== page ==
10. Find the ‘Start task process … ‘ statement and click on the ‘… Task Copy’ link. When it opens, click in the Name field and rename it to the same name you noted above. In this example, I renamed ‘BI_PreProduction_Approval_v3_Task Copy’ to ‘BI_PreProduction_Approval_v4_Task’.

  11. If you have other changes that need to be made to the workflow (that do not involve the task form), you can make them now. When done, save the changes and Publish the workflow. You now have a clean copy of the original workflow. On the workflow settings page for the copied workflow, you should see two generic forms that were created for you.
  12. The last step is to delete this new ‘Task’ form that was just created for you (in preparation for copying the original one). You do this by highlighting it and either pressing the Delete key or clicking the Delete button in the toolbar. You can ignore the form with a type of Association/Initiation (for this exercise anyway).

Part 2 – How to copy an existing custom task form to a new workflow

This is usually the painful part of copying a new workflow, as the custom task form is NOT copied with the rest of the workflow when you do a ‘Copy and Modify.’ This means you have to recreate it manually, which can be a major pain. Luckily, there is a way that allows you to reuse the old one in the new workflow. Here are the steps:

  1. In SharePoint Designer, open the old workflow to the main settings screen.
  2. Open the custom form you want to copy (will be of type ‘Task’) by clicking on its name. This will open the form in InfoPath.
  3. After it opens in InfoPath, click on File then Publish. Choose the ‘Export Source Files’ option and save them somewhere on your local drive where you can find them. A temp directory is fine.
  4. Close InfoPath, choosing ‘Don’t Publish’ when prompted.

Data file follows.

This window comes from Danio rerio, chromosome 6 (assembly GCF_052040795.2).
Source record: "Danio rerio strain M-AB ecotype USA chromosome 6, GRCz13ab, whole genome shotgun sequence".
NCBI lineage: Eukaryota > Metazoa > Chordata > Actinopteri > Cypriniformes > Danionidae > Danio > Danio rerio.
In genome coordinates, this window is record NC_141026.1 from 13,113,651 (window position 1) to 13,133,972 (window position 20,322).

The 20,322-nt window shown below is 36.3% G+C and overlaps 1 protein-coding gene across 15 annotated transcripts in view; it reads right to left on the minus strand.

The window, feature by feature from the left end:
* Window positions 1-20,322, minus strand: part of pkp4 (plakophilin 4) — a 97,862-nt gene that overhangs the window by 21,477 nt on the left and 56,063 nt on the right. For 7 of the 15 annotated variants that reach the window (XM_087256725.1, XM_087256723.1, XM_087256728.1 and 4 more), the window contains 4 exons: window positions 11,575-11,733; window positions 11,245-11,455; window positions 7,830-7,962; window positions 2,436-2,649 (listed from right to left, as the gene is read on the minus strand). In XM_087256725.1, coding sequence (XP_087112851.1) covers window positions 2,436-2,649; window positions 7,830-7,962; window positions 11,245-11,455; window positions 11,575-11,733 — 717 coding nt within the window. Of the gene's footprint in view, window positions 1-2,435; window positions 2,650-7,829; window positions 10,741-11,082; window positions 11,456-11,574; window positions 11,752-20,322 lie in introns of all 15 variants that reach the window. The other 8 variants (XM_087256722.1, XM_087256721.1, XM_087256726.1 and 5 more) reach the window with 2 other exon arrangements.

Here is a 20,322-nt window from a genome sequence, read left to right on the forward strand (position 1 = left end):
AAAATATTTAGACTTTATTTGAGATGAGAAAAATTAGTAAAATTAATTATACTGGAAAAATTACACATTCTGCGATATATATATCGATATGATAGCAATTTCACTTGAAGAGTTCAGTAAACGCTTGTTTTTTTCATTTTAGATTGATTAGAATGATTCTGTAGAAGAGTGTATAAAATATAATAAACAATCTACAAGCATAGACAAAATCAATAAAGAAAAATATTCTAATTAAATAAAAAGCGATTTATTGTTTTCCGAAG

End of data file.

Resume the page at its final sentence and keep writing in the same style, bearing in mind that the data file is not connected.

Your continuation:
5. Close SharePoint Designer.
  6. Using Windows Explorer, navigate to the folder where you saved the InfoPath files.
  7. Right click the manifest.xsf file and open it using your favorite text editor.
  8. Within this file, search for all references to the original xsn file. I find it simplest to search for ‘.xsn’. There are a couple of things to change here:
    • The path to the .xsn file – will need to match the path to your new workflow. You can verify this path within SharePoint Designer, under All Files.
    • The name of the .xsn file – should be the same name as the workflow, with a ‘_Task’ following it. (You should follow the pattern used already for naming.)
  9. Save the file and close it.
  10. In Windows Explorer, right click the saved manifest.xsf file and select Design. This will open the file in InfoPath.
  11. Once open, we simply need to publish the form. If the name and path are set right, the form will be added to the new workflow. To publish, you can either click the ‘x’ in the top right corner and select ‘Save and Publish’ when prompted, or select File then Publish. If you choose this way, you can verify the location and name of the form to be published. If these look correct, click the ‘Workflow’ button to publish.
  12. Close InfoPath if it is still open.
  13. Re-open SharePoint Designer and connect to your site.
  14. Find the new workflow and open it to the main settings page. You should see your new custom form listed, along with the already existing Association form. To verify, click on the form to open it in InfoPath and your custom form will be displayed. You can now close InfoPath (choosing to publish or not).
  15. Back in SharePoint Designer, publish your workflow.

And that’s it! You now have a new copy of an old approval workflow and have retained the custom form you worked so hard to build in the original workflow. I hope this saves someone some of the headaches I’ve had in the past while copying workflows.